“Crummey powers” are frequently used in trust instruments to allow the gift of a future interest to be treated as a gift of a present interest. This is important for gift tax purposes because only the gift of a present interest – i.e., money or property that can be claimed and used immediately – qualifies for the annual gift tax exclusion of $14,000. If a gift is not of a present interest, it cannot be excluded and is taxable.
Thursday, July 6, 2017
12:00 PM - 1:00 PM CT
Nebraska Activity #141356, 1.0 hours CLE (Distance Learning)
“Crummey powers” are frequently used in trust instruments to allow the gift of a future interest to be treated as a gift of a present interest. This is important for gift tax purposes because only the gift of a present interest – i.e., money or property that can be claimed and used immediately – qualifies for the annual gift tax exclusion of $14,000. If a gift is not of a present interest, it cannot be excluded and is taxable. The IRS frequently attacks Crummey powers, viewing them as a tax-reduction contrivance that have little basis in reality. Still, if Crummey powers are carefully drafted and utilized, courts uphold them and they are an effective tool for tax reduction for trusts of every size. This program will provide you with a practical guide to planning and drafting Crummey powers and avoiding common traps in their use.
- What are Crummey powers exactly – and how are they used in trusts?
- Understanding the tax and economic benefits of Crummey withdrawal powers
- Notice to beneficiary of powers – actual notice or mere knowledge by beneficiary?
- Crucial difference between explicit waiver of powers v. allowing powers to lapse
- Consequence of a failed Crummey power lapse
- Structuring a “hanging Crummey” and their “5 and 5” benefits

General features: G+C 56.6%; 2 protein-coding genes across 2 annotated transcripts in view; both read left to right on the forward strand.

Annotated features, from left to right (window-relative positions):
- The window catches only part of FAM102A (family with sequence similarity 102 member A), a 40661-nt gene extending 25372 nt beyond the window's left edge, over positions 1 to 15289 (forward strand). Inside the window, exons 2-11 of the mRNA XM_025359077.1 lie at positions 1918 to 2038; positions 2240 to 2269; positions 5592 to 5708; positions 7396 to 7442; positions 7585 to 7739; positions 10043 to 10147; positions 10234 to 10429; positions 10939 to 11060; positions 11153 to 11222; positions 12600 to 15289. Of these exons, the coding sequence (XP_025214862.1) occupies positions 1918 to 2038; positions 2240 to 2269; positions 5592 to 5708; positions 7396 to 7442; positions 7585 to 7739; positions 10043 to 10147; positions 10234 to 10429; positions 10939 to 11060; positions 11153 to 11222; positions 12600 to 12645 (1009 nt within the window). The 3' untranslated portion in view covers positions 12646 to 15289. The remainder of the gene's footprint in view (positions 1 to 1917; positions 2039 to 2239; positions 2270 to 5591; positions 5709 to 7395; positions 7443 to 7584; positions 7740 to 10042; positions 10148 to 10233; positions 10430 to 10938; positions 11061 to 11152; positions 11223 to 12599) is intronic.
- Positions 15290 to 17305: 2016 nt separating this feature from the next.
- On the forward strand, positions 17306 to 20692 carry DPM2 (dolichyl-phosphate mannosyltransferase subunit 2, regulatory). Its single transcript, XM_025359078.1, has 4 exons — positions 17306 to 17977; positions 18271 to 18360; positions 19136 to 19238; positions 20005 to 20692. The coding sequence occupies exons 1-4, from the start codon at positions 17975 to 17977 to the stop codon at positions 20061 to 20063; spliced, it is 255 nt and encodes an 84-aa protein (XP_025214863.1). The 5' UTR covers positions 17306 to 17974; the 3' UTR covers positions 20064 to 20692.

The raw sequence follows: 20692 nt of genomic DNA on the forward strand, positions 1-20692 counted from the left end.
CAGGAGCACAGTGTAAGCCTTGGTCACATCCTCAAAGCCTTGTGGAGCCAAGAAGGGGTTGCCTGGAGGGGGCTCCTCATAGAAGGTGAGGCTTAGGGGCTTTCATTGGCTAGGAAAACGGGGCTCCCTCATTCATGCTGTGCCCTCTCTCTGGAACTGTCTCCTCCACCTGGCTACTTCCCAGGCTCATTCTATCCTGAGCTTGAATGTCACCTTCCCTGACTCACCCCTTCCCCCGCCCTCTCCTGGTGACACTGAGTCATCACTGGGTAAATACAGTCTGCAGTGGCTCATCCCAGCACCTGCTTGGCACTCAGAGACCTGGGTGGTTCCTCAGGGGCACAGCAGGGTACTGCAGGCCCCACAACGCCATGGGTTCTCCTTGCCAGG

- Practical mistakes and traps for settlors, trustees and beneficiaries
Michael T. Clear is a partner in the Greenwich, Connecticut office of Wiggin and Dana, LLP, where his practice focuses on estate planning, estate and trust administration, probate litigation and business succession planning. His estate planning practice includes assisting individuals and families with tax-efficient and practical estate and gift planning, including the preparation of wills, revocable living trusts, insurance trusts, and qualified personal residence trusts. He was recently selected by the Connecticut Law Tribune as a New Leader in the Law. He is a co-chair of the Probate and Estates Section of the Fairfield County Bar Association and is a member of the Board of Directors of the Connecticut Chapter of the Exit Planning Exchange. Mr. Clear received his B.A. from the University of Richmond, his M.Ed from the University of Maryland, and his J.D., magna cum laude, from Quinnipiac University School of Law.
To Register:Cost $89.00
- Click on above link
- Click “Login to add to cart” button at the bottom of the program page
- This will take you to the log in page, FIRST time users will need to create a user name and password that is separate and distinct from any information you may have used for the Nebraska State Bar website
- Please be sure to use the attorney name and contact information of the person who is to receive the CLE credit
- Once completed click “Update & Proceed to Payment”
- The final step is to click “Submit Payment”
- At this point you will receive an email confirmation of the purchase
- The day before the Program you will receive the dial in information and program materials
- We will submit the program participation information to the Nebraska State Bar Association within 48 hours of the program completion
If you need additional information on your CLE credits please contact:
Sara Weber, Nebraska State Bar Association
(402) 475-7091 ext # 131; firstname.lastname@example.org